The government of Michigan will almost certainly make moves to boot us out of our medical accommodation and bring us under their taxation and regulation schema when legalization/decriminalization finally comes around. There are legislators who will listen to us. I converse with Rep. Irwin from time to time.

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"We'll be sure to find and fund ways to arrest legal marijuana users" quote by LE in the Ohio town where I've been going.

 

Even thou Ohio is already a decriminalized state (to an extent) arrests still are the focus of LE. Add in a depressed manufacturing and farming economy along with the sale and move of Rolls Royce to SEIMANS tax revenues have dramatically shrunken and they will find a way to fund "their city".

 

Another glaring example of why WE have to take part in the process.....(just watch your toes)

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"We'll be sure to find and fund ways to arrest legal marijuana users" quote by LE in the Ohio town where I've been going.

 

Even thou Ohio is already a decriminalized state (to an extent) arrests still are the focus of LE. Add in a depressed manufacturing and farming economy along with the sale and move of Rolls Royce to SEIMANS tax revenues have dramatically shrunken and they will find a way to fund "their city".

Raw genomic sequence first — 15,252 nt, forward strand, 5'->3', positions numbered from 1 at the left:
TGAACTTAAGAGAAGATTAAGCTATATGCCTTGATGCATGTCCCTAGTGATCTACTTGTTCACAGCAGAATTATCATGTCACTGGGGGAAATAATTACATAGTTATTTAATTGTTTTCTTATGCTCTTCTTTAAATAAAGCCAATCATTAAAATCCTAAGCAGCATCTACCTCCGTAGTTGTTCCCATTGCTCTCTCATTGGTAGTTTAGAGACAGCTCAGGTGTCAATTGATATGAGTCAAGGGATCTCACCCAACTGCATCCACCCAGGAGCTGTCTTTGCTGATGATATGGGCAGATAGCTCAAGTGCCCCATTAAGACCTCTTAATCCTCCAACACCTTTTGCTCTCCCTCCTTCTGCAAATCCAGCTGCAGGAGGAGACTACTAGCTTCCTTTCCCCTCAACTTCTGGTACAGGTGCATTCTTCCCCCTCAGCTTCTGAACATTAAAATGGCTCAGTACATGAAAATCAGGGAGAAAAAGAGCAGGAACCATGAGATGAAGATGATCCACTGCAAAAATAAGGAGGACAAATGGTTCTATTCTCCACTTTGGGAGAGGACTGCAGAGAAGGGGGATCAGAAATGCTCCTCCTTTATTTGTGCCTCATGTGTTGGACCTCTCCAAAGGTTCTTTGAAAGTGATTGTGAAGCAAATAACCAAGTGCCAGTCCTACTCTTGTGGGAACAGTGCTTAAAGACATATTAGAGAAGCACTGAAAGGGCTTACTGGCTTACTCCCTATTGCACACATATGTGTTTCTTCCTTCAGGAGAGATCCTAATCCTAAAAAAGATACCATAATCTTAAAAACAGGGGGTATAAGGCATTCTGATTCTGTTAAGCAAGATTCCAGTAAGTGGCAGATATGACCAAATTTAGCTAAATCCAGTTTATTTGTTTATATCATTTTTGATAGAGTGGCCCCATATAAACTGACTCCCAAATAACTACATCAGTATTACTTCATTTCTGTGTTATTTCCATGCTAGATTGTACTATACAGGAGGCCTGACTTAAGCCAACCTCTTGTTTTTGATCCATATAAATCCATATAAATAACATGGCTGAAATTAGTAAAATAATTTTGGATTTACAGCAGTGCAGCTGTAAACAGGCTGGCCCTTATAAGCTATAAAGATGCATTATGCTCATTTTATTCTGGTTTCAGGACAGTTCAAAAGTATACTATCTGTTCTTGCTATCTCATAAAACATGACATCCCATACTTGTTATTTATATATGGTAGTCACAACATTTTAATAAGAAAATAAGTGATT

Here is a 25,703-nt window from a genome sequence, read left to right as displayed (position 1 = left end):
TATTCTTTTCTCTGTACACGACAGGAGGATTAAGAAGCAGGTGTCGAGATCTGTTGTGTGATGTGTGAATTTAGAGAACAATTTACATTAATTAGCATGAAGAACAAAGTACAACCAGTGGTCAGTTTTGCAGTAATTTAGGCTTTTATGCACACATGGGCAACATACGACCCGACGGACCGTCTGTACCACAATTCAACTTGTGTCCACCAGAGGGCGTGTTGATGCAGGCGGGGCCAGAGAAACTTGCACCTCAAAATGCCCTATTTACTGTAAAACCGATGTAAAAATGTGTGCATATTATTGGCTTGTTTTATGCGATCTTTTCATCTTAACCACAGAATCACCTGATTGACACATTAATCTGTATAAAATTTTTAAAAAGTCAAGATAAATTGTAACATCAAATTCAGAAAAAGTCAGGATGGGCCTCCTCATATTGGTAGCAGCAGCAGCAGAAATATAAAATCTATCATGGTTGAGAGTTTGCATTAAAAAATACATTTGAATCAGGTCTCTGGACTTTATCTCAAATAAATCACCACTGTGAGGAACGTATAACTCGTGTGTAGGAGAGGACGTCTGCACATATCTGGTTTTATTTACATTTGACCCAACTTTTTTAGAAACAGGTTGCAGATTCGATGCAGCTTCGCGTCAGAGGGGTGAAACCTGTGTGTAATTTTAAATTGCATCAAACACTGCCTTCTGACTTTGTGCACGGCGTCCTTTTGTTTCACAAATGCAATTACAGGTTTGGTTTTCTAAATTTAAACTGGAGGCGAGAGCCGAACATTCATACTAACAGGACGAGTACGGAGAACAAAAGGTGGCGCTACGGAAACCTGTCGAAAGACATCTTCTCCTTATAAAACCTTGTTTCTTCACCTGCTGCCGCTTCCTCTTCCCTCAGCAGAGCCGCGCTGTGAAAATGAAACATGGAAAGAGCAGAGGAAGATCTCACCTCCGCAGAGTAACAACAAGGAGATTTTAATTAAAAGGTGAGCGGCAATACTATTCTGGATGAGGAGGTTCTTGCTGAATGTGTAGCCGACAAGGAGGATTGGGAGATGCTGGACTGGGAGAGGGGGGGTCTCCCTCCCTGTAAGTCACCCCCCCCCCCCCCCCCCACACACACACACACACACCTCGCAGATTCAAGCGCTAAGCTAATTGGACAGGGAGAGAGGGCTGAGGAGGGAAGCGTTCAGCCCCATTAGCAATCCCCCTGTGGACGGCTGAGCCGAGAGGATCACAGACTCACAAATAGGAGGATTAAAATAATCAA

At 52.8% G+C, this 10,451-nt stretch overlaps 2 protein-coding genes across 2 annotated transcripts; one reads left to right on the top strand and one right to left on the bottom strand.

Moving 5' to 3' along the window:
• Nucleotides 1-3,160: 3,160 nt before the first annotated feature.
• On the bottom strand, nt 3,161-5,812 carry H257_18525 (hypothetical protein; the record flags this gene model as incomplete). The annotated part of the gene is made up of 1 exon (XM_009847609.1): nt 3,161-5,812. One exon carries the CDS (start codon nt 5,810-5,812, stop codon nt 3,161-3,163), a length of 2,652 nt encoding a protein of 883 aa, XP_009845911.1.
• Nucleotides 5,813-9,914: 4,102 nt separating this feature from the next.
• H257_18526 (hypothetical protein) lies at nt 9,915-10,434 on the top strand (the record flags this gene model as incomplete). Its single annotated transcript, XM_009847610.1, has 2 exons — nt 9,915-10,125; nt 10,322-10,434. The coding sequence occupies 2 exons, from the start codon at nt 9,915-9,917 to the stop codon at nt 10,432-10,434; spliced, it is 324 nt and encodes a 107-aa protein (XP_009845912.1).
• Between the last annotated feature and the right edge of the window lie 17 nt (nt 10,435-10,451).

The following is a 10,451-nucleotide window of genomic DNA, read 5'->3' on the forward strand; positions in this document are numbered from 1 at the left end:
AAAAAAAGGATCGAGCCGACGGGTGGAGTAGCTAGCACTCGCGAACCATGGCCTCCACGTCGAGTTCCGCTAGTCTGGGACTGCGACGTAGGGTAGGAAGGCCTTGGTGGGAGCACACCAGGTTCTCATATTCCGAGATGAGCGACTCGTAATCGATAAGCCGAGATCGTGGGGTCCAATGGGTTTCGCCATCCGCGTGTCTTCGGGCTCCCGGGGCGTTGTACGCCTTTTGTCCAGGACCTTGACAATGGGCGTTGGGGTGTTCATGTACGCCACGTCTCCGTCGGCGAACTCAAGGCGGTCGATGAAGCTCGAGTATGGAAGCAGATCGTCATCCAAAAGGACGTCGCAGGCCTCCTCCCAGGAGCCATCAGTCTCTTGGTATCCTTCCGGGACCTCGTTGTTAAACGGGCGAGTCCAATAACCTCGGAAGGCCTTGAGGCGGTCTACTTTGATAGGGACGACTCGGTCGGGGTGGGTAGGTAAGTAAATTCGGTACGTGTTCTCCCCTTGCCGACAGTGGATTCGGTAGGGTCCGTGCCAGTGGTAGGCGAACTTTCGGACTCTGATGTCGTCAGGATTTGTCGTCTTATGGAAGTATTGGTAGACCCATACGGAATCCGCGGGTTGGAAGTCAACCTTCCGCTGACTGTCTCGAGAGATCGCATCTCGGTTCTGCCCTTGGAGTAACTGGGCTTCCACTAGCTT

Another glaring example of why WE have to take part in the process.....(just watch your toes)

Lima by some awkward chance? I have never seen a more backward town. It is stuck in the fifties. My wife stocked magazines and was not allowed to put Cosmo in many of the stores there because it is too hot for the town's taste.

Edited by GregS

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Ohio marijuana law first time offense penalties are pretty lax but penalties increase exponentially after first arrest.  

 

Possession 100 grams or less No jail time Misdemeanor $150.00 fine

Possession 100-200 grams 30 days in jail misdemeanor $250.00 fine

 

Cultivation same as possession for small quantities

 

80% of the police, politicians, and citizens of the town I go to and have discussed marijuana prohibition with are for legalization. But as in all red states gerrymandering denies us our one person one vote so a very few control policy for the majority.

 

NORML web site has listing of all states marijuana laws.